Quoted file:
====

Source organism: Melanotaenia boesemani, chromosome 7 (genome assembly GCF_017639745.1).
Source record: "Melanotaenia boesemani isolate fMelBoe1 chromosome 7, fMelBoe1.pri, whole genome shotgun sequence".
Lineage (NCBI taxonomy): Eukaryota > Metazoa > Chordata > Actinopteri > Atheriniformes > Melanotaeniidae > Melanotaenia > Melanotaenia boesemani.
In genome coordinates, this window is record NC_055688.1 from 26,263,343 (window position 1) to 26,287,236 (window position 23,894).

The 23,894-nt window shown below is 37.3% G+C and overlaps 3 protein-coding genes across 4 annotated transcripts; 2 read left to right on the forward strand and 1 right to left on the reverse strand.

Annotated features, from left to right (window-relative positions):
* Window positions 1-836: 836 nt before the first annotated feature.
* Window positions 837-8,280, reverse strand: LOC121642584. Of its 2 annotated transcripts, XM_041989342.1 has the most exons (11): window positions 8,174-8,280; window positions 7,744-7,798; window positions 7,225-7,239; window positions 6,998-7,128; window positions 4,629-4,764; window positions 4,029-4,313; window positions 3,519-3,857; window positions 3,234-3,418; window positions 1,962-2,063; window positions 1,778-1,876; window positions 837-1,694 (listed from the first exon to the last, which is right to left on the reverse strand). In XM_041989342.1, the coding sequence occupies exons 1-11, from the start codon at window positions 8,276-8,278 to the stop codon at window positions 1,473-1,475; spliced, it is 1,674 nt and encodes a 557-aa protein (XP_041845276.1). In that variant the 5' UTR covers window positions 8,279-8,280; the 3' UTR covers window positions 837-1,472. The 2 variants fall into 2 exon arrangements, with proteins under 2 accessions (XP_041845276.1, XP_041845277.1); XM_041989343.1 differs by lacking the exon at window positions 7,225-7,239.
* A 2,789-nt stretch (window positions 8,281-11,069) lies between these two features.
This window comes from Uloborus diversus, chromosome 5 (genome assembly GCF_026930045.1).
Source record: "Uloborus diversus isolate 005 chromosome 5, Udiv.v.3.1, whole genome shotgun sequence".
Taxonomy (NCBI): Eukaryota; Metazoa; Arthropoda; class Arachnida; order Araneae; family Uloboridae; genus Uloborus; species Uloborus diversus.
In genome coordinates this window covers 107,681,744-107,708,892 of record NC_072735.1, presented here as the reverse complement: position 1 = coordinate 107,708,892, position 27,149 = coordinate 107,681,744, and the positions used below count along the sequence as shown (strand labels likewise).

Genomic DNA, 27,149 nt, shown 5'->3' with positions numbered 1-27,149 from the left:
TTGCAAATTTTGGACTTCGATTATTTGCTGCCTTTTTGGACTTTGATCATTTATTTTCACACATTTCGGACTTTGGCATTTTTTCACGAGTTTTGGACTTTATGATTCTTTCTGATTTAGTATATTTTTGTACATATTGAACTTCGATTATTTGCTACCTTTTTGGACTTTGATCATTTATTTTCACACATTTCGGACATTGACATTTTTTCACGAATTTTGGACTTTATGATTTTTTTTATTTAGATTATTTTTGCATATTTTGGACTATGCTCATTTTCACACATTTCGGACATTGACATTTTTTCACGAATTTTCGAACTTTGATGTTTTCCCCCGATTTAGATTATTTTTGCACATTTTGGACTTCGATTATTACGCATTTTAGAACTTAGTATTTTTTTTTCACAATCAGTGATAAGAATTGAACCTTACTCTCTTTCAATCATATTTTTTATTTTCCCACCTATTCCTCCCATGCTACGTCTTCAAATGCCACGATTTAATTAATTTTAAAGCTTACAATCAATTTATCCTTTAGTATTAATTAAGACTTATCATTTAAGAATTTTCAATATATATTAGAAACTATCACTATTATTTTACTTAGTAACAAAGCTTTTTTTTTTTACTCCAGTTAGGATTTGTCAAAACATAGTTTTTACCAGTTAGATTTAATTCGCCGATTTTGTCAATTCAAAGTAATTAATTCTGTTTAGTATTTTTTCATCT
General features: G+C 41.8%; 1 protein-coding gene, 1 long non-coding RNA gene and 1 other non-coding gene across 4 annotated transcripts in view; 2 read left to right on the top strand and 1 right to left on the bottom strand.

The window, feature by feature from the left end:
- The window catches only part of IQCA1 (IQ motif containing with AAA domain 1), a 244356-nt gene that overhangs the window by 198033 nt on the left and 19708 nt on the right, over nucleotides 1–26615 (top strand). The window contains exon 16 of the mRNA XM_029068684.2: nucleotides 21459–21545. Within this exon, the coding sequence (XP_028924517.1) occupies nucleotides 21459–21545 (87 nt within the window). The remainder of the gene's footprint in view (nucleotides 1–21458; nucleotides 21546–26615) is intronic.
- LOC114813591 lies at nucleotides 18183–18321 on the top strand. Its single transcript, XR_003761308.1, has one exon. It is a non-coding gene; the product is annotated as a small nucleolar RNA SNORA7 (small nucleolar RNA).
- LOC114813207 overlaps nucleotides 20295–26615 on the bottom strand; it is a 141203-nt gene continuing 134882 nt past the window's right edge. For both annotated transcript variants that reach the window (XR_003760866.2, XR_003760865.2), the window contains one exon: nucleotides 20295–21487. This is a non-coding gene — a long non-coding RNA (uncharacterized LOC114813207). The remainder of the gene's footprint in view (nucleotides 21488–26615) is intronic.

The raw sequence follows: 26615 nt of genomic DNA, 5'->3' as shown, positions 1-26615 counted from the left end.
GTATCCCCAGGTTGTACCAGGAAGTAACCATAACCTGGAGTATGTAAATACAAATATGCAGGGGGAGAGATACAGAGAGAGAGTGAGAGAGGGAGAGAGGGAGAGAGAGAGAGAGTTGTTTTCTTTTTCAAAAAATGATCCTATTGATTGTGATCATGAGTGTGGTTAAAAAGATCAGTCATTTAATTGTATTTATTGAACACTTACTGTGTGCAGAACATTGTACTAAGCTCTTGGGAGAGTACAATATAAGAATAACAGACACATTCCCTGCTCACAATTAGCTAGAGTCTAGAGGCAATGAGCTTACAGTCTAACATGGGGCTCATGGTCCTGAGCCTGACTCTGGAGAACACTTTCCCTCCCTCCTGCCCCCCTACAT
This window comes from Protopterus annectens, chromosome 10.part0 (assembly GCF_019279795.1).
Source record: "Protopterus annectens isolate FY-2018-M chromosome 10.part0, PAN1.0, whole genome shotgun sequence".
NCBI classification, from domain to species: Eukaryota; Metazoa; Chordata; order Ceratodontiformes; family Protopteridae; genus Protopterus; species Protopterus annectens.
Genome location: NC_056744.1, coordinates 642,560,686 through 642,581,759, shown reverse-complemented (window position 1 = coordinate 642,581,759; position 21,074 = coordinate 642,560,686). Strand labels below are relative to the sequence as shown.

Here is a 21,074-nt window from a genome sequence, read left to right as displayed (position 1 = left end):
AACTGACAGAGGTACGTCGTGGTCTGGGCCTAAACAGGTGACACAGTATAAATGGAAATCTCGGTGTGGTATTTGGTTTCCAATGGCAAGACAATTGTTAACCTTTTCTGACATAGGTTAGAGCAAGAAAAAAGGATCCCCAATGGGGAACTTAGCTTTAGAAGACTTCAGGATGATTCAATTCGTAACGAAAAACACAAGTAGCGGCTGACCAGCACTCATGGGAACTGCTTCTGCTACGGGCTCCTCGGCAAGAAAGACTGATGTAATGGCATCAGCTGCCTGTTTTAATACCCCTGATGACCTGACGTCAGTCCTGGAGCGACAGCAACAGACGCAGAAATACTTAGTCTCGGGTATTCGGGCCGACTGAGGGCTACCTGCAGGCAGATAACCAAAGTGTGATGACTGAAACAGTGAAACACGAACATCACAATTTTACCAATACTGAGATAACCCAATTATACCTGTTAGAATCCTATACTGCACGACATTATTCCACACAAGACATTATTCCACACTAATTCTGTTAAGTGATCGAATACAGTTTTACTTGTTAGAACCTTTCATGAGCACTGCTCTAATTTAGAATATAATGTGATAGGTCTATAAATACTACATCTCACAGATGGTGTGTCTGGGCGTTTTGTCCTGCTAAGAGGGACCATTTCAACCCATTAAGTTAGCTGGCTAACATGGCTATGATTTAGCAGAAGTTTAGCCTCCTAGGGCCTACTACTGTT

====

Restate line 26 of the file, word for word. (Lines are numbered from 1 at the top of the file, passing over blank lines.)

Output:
Genome location: NC_056744.1, coordinates 642,560,686 through 642,581,759, shown reverse-complemented (window position 1 = coordinate 642,581,759; position 21,074 = coordinate 642,560,686). Strand labels below are relative to the sequence as shown.